by Puranjot Kaur Khalsa:  At 3HO’s recent Summer Solstice Sadhana Celebration, Valarie Kaur, an award-winning filmmaker, civil rights lawyer, media commentator, Sikh activist


and interfaith leader, spoke with amazing insight, integrity and passion to the people gathered for International Peace Prayer Day. Her speech came on the heels of the heartbreaking shootings in Orlando and highlighted numerous stories, from around the globe, of deep trauma and pain. These stories, of almost unbearable wounds (and subsequent reactions by politicians and lay-people alike), are what has Kaur referring to this time period in our existence as “The Era of Enormous Rage.” The tears streaming down from the thousands in the audience confirmed the shared belief in this speculation. As a Soul on the Earth, having a human experience at this time, it is challenging to not feel this rage, this anger, especially when we are asked to bear witness to so many raw experiences – both our own and those coming at us from the constant News Feed streams.

“Your greatest test is whether you can still see the humanity of the people who disagree with you and people who hurt you. For when you are hurt, you will want to hate. But when you hate the ones who hurt you, you become the darkness that haunts your dreams. Love shines a light; love returns us to the path; love makes us brave.” – Valarie Kaur

Few, if any of us, when asked about our individual or collective anger, would identify it as an emotion we enjoy experiencing. Anger is often referred to as a “secondary emotion,” because it is almost always covering up even more uncomfortable emotions – such as grief, shame or fear. These vulnerable places can be extremely distressing to feel, recognize or even tolerate – so, we cover them up with anger, which is often then felt with intensity and destructive power in our physical body. This intensity is also experienced within anger’s urge to take action—we want to express, distribute, or demonstrate our anger, be it through words or actions. However, acting from a place of anger is simply placing more anger into our collective consciousness. Humee Hum Brahm Hum. .  .We are We. We are God. My neighbor’s anger is my anger. And the seeds of anger I have planted within myself, will eventually take root outside of myself. In my partner, my children, my community.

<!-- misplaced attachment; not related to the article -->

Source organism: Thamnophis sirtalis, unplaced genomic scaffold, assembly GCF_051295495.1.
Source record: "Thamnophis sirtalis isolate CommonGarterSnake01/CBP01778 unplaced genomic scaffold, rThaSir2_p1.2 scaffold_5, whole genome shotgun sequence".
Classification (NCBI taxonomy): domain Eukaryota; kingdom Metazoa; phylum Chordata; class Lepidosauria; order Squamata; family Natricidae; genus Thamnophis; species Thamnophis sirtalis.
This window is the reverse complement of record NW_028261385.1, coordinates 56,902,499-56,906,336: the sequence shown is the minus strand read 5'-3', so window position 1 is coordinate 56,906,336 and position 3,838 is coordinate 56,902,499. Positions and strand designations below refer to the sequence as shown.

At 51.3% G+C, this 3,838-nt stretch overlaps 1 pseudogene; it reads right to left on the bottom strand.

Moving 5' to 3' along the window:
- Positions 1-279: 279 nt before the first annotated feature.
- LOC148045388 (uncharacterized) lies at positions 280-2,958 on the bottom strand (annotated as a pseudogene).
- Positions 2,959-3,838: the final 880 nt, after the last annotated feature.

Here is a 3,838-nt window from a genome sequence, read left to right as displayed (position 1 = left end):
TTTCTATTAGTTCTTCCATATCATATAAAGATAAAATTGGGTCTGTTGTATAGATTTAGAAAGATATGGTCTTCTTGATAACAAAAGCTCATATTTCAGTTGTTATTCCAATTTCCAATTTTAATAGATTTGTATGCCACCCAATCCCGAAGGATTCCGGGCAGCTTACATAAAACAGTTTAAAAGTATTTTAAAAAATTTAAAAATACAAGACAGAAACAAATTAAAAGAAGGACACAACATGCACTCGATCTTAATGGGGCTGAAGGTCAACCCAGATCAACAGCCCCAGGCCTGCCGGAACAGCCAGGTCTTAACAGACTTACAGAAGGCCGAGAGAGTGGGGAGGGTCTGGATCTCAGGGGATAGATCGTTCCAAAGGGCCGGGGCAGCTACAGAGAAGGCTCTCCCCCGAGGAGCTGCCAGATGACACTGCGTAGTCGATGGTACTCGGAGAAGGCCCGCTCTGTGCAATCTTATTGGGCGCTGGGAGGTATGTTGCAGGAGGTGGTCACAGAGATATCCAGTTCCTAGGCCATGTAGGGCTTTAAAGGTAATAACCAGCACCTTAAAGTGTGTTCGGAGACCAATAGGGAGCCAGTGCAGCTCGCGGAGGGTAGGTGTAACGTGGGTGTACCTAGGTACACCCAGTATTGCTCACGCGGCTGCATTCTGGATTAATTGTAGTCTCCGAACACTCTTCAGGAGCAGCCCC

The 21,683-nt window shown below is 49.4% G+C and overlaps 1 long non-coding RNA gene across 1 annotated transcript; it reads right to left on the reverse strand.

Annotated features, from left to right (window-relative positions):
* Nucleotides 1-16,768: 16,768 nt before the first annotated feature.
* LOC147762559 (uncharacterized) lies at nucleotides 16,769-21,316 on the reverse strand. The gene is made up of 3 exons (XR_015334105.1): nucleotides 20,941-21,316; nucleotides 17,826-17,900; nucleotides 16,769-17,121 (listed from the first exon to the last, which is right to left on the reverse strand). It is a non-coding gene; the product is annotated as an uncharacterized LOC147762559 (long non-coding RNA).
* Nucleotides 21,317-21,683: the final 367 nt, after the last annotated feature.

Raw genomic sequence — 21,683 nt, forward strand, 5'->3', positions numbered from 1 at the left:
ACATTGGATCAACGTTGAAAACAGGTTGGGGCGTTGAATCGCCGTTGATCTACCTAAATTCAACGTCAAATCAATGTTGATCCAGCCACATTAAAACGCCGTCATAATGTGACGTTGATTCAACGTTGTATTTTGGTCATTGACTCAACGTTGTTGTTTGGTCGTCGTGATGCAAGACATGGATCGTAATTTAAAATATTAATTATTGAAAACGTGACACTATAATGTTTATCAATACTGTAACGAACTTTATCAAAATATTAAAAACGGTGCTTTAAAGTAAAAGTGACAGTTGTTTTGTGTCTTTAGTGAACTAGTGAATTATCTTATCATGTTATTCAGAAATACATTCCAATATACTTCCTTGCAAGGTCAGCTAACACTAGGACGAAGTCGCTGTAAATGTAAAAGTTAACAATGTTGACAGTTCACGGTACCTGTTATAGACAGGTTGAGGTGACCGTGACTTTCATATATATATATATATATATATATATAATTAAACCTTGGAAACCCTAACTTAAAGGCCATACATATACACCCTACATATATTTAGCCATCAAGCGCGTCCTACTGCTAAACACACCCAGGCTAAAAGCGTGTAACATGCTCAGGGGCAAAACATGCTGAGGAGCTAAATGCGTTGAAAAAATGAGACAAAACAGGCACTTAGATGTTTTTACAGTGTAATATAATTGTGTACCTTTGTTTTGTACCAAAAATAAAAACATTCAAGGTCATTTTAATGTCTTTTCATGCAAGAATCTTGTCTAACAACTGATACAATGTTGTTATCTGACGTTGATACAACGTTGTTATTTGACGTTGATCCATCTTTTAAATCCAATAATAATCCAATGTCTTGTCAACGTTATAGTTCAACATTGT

So, then, what can we do with the anger we might feel or harbor due to the difficult or unbearable experiences of life? How can we transform and release our individual and collective anger in peaceful and healthy ways and, instead, find ourselves in a place of forgiveness and, as Valarie Kaur calls it, “Revolutionary Love?”

A subtler and gentler option is to start by simply recognizing, naming and not judging the anger that is arising. Then, from that place, finding wisdom, guidance and hope within the incredible tools that have been passed down to us from various traditions. Sure – yelling at the top of our lungs, throwing things, or storming off to fume in a corner might seem like a simpler and less time-consuming option, but will never allow for true and cathartic movement to take place. Just as each individual’s anger is unique to them, finding the best way to transform this anger will be an individual process. There is not one “right” way. However, this week, we will be offering tools from the Yogic and Ayurvedic perspectives. We hope that by offering these perspectives, we can all begin to shift our relationship with anger. Rather than connecting with anger’s urge to hurtful action or anger’s primal bodily feelings, we can start to relate to whatever deeper message our anger has to offer. This shift, in turn, frees us to grow through, release and transform our anger – tapping into our true potential to be the servants of peace, love and compassion that we are all meant to be.

Kriya for Relieving Inner Anger from “I Am A Woman: Creative, Sacred, Invincible” and Owner’s Manual for the Human Body 

as taught by Yogi Bhajan, September 21, 1988

This particular yoga set works on balancing inner anger and oxygenating the brain to give you an experience of conscious relaxation.